It amazes me that, when Blair made clear he wanted a largely appointed House of Lords, most people still didn’t tumble to just how power-mad the man is. Now we face proposals to hold people for three months without charge, and to deport people for entering the wrong bookshop or visiting the wrong website. We are to accept ‘assurances’ from murderous regimes that they won’t torture or kill dissidents we hand over to them.

Blair bangs on as if it wasn’t already illegal to be a terrorist, to kill people, to make or supply bombs or assist those who do. It is noteworthy that the alleged London bomber now charged is facing longstanding laws, like murder and conspiracy to murder, without any need for the raft of new legislation already in place, let alone Blair’s latest proposals.

What kind of society are we turning into? Blair talks of designating suspect bookshops, and I have just received my fourth official letter from the government reminding me that my own book, which I haven’t even finished yet, is banned from being published.

Robin Cook was a man of principle and lover of liberty, and he hated all of this. The last, brilliant, Guardian article I read by him was arguing against purchasing a replacement for trident missiles, while claiming that Blair had already taken that decision. He also stated baldly that the policy of Bush and Blair was creating terrorism, not defeating it.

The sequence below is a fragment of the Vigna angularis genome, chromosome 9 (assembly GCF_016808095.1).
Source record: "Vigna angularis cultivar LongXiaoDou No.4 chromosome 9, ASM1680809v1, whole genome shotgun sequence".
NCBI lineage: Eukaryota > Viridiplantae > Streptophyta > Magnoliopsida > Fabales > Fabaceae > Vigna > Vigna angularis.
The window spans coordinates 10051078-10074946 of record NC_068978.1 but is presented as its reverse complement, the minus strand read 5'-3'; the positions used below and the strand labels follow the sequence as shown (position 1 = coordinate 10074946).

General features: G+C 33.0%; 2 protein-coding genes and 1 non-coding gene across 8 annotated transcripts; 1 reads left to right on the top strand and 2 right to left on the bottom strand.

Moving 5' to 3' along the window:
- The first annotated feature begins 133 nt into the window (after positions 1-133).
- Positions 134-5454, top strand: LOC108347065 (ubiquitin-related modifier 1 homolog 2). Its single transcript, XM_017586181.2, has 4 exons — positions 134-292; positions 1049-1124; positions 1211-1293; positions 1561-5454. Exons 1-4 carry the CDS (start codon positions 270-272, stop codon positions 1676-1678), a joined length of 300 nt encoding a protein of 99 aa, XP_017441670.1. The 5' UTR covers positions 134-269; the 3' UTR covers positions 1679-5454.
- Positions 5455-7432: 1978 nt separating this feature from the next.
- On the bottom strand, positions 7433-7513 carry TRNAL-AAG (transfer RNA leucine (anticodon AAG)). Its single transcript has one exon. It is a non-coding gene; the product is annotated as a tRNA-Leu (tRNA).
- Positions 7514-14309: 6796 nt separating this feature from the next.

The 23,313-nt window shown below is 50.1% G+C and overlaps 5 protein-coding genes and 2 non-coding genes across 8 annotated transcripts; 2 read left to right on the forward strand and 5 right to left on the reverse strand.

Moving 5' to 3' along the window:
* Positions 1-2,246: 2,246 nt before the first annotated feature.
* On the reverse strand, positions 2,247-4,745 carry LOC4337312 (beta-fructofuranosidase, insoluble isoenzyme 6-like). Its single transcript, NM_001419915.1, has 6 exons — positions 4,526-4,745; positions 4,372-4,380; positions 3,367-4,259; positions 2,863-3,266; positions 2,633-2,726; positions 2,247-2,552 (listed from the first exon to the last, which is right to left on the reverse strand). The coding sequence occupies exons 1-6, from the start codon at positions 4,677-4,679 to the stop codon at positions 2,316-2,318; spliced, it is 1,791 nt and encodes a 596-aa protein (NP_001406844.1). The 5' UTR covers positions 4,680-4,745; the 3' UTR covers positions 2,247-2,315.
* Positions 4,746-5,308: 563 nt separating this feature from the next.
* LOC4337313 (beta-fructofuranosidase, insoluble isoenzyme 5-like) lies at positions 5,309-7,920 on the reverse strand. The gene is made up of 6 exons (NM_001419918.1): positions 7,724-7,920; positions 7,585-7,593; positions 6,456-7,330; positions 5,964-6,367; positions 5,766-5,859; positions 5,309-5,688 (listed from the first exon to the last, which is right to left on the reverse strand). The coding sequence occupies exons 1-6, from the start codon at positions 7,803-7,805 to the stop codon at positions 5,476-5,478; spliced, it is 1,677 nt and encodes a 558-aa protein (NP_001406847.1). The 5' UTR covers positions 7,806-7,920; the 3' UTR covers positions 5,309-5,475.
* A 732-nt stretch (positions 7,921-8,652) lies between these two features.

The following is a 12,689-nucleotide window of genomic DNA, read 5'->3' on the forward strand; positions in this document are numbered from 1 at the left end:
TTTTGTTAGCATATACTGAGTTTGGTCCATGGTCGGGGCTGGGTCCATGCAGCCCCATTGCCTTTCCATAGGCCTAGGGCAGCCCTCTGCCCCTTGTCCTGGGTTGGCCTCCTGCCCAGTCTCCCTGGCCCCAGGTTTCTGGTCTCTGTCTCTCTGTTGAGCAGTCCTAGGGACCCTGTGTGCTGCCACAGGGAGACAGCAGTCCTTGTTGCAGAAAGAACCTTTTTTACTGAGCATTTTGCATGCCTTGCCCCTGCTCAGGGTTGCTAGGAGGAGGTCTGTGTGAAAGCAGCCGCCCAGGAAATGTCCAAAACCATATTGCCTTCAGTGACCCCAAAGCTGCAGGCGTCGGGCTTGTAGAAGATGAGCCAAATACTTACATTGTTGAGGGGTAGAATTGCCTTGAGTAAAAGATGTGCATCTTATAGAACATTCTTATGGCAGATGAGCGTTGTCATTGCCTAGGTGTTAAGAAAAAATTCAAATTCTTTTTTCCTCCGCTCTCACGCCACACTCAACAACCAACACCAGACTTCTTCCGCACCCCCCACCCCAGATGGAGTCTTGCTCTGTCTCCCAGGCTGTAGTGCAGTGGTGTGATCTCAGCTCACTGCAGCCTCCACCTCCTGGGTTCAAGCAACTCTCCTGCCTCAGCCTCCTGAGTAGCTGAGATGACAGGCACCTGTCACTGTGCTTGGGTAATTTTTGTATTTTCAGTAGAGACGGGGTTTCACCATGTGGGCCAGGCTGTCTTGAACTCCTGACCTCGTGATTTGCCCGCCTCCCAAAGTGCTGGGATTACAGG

These are the most dangerous times for liberty in the UK since the government of Lord Liverpool. Those of us who believe freedom is important, face a huge battle over many years, and against great odds. We have lost our best leader.

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Understanding Uzbekistan’s snub

Washington Post, Understanding Uzbekistan’s Snub By JIM HOAGLAND, August 8, 2005

If you can supply energy to world markets, do you really need the U.S.

and its conflicting priorities and bureaucracies, and all that yammering about human rights and democracy? For Islam A. Karimov, the dictatorial ruler of Uzbekistan, the answer is a big NO.

Mr. Karimov’s recent order to the U.S. to cease operations at the K-2 air base and pull its troops out of his Central Asian republic within six months came only after he had reached new understandings on energy and other subjects with the leaders of China, Russia and his immediate neighbors. Tyrant and butcher Mr. Karimov may be; fool he is not.